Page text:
In order to instill instructor confidence and comfort with your lecture capture system, you’ll want to make sure that you’re providing sufficient support to faculty at every step of the recording process. Having a dedicated support resource to help instructors with everything from optimizing classroom audio setups to post-production support ensures that any hurdles can be quickly overcome.
Make sure your lecture capture system offers “safety nets” if a lecture recording fails. Creating duplicate recordings, as noted in the article, is one way to approach it. Panopto’s video platform continually replicates its entire system across multiple Amazon data centers in different geographic locations and on different electrical grids, so that customers hosting their video recordings in the cloud are protected against data center outages and always have redundant copies of their data available. In addition, Panopto uses a feature called Failsafe Recording, that protects against data loss in the unlikely event of an operating system crash, hardware failure, or power outage.
You’ll also want to make sure that your students get the best possible video playback experience, regardless of their internet connection speed. Choose a video platform that offers adaptive bitrate streaming, which detects a viewer’s network speed in real-time and adjusts the video quality accordingly. For viewers, this results in minimal buffering during playback, faster start time, and a good experience for both high- and low-bandwidth connections.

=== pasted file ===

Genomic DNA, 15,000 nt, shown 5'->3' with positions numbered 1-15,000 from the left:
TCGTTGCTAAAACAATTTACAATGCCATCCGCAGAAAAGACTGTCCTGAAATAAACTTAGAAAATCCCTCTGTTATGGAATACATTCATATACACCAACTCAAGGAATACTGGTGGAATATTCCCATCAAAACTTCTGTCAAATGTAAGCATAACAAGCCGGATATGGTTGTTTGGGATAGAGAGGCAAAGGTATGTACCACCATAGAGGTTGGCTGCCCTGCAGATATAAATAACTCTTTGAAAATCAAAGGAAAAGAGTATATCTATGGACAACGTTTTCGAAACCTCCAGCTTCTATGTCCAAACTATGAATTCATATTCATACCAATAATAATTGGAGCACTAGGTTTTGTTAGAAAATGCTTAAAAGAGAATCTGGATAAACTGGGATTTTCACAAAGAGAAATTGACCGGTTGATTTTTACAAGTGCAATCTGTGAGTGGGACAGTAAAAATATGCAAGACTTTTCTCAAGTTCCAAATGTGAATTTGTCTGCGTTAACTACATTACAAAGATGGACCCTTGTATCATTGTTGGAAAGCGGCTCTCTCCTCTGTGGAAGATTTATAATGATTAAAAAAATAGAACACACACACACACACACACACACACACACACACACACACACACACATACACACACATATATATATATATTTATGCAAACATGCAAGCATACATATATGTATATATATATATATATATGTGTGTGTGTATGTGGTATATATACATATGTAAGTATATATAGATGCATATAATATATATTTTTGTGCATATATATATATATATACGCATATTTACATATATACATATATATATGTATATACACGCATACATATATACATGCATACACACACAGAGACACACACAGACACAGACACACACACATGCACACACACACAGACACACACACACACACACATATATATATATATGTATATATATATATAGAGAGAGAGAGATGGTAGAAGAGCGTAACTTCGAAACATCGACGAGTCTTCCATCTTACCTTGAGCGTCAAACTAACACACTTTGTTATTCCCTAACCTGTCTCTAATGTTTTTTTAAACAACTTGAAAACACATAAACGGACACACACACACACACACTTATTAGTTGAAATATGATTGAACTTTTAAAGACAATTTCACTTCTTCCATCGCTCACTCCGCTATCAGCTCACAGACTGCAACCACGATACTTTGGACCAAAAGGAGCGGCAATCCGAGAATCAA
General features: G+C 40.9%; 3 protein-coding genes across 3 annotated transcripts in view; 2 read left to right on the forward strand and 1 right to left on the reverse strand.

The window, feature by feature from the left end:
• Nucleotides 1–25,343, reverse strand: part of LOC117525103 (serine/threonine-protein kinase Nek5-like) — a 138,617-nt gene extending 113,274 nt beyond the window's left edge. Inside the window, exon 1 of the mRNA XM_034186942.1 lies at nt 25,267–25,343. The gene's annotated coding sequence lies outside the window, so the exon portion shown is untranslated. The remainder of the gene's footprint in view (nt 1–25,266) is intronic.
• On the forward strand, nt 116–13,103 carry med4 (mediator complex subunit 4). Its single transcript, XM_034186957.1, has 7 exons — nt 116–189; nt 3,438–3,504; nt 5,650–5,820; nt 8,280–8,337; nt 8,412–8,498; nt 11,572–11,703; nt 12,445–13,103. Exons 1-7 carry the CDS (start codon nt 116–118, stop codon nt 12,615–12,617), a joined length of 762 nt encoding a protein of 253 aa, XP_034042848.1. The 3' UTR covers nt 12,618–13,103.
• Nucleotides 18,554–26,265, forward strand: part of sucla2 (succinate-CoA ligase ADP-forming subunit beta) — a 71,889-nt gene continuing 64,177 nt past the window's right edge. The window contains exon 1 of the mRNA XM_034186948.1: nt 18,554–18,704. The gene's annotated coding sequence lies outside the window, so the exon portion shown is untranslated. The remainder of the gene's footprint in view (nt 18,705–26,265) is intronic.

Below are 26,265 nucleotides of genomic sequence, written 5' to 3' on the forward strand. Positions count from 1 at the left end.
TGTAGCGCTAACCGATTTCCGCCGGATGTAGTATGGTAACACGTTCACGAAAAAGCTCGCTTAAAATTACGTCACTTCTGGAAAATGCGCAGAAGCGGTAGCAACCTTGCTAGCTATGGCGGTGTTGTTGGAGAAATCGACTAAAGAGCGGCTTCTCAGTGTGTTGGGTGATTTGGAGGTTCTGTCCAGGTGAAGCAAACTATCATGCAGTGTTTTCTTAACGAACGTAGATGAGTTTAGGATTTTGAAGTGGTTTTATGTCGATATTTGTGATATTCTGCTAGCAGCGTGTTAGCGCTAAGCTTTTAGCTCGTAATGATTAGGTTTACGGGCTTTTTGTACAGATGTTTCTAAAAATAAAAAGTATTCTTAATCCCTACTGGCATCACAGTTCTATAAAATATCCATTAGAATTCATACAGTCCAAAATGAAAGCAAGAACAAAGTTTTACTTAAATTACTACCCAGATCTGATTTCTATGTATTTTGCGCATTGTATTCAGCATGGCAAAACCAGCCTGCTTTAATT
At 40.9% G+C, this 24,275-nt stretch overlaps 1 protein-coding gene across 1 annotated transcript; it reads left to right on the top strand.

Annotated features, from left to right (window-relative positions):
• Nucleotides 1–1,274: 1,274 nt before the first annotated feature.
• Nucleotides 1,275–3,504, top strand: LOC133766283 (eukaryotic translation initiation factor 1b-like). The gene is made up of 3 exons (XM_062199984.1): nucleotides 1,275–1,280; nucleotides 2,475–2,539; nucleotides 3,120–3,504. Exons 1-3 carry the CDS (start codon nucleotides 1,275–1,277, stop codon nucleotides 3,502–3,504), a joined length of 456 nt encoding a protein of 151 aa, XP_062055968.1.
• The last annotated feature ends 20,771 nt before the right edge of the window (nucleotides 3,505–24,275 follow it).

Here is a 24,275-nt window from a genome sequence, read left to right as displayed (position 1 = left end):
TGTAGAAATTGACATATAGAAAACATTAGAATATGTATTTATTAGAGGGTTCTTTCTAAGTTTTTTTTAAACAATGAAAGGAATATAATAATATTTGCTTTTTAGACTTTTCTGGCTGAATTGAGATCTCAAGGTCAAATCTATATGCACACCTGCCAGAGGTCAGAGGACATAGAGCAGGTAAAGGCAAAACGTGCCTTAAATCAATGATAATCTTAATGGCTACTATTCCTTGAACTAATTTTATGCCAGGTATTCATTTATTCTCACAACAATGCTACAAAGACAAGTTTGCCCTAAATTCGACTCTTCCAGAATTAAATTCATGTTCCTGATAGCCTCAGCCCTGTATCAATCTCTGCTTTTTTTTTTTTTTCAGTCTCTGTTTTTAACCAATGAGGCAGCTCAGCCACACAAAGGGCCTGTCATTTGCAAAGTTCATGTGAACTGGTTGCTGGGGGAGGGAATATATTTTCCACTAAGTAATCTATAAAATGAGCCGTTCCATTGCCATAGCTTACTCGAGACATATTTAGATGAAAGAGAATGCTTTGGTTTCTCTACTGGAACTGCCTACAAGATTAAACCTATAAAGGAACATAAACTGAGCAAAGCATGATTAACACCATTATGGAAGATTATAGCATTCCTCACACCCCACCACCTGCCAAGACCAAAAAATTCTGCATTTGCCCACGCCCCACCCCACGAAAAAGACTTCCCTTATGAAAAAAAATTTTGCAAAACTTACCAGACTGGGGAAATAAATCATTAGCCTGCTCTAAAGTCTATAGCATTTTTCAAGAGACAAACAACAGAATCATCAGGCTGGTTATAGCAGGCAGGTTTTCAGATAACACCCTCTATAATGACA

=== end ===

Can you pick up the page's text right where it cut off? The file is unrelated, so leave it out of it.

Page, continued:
Many universities are extending the use of their video platforms beyond lecture capture. The University of British Columbia’s Sauder School of Business uses their existing classroom capture capabilities to help students improve their presentation skills. Students use the university’s existing laptops and Panopto video capture system to record presentations and automatically submit them to the professor for review via the school’s learning management system.
And at Butler University, students in their College of Pharmacy and Health Sciences record their interactions with patients using an iPad, and submit the recordings to their professors for assessment in addition to sharing the videos among classmates for feedback.
For additional best practices, check out the article at University Business.
With lecture capture technologies making it possible to record course-related video just about anywhere, campus leaders are increasingly taking steps to make lecture capture technology more accessible campus-wide.
In our new 50+ page guide, we discuss considerations for provisioning any room on campus for lecture capture and illustrate 8 examples of possible lecture capture setups for various learning spaces. We’ll also share our favorite audio and visual gear for lecture capture.
If you’re interested in making lecture capture possible anywhere on your campus, this is your definitive guide. Download it for free here.